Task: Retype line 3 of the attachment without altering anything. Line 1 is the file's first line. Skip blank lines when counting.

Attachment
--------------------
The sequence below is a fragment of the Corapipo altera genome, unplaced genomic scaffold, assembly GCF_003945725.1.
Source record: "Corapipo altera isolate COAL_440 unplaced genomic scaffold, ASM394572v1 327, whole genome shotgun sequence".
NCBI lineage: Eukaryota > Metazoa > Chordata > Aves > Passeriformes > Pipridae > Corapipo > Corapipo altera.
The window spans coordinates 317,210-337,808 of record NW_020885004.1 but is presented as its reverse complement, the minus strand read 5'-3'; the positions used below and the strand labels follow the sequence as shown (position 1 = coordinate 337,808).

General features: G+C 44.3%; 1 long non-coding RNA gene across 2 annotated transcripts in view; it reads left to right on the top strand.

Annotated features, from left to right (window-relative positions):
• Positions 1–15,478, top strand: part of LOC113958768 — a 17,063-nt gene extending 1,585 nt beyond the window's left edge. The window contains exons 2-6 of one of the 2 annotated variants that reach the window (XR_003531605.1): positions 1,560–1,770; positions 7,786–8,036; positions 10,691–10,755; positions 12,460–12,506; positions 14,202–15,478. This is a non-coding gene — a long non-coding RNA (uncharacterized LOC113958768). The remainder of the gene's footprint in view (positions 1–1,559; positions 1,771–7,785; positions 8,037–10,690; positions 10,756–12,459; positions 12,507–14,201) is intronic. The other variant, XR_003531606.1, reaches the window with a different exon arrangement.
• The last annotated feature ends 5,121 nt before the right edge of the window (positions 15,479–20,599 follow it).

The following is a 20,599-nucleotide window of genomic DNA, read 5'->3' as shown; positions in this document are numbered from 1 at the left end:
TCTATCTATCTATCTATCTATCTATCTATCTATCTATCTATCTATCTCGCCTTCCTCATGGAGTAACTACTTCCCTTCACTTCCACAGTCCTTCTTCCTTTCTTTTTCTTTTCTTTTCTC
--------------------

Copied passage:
NCBI lineage: Eukaryota > Metazoa > Chordata > Aves > Passeriformes > Pipridae > Corapipo > Corapipo altera.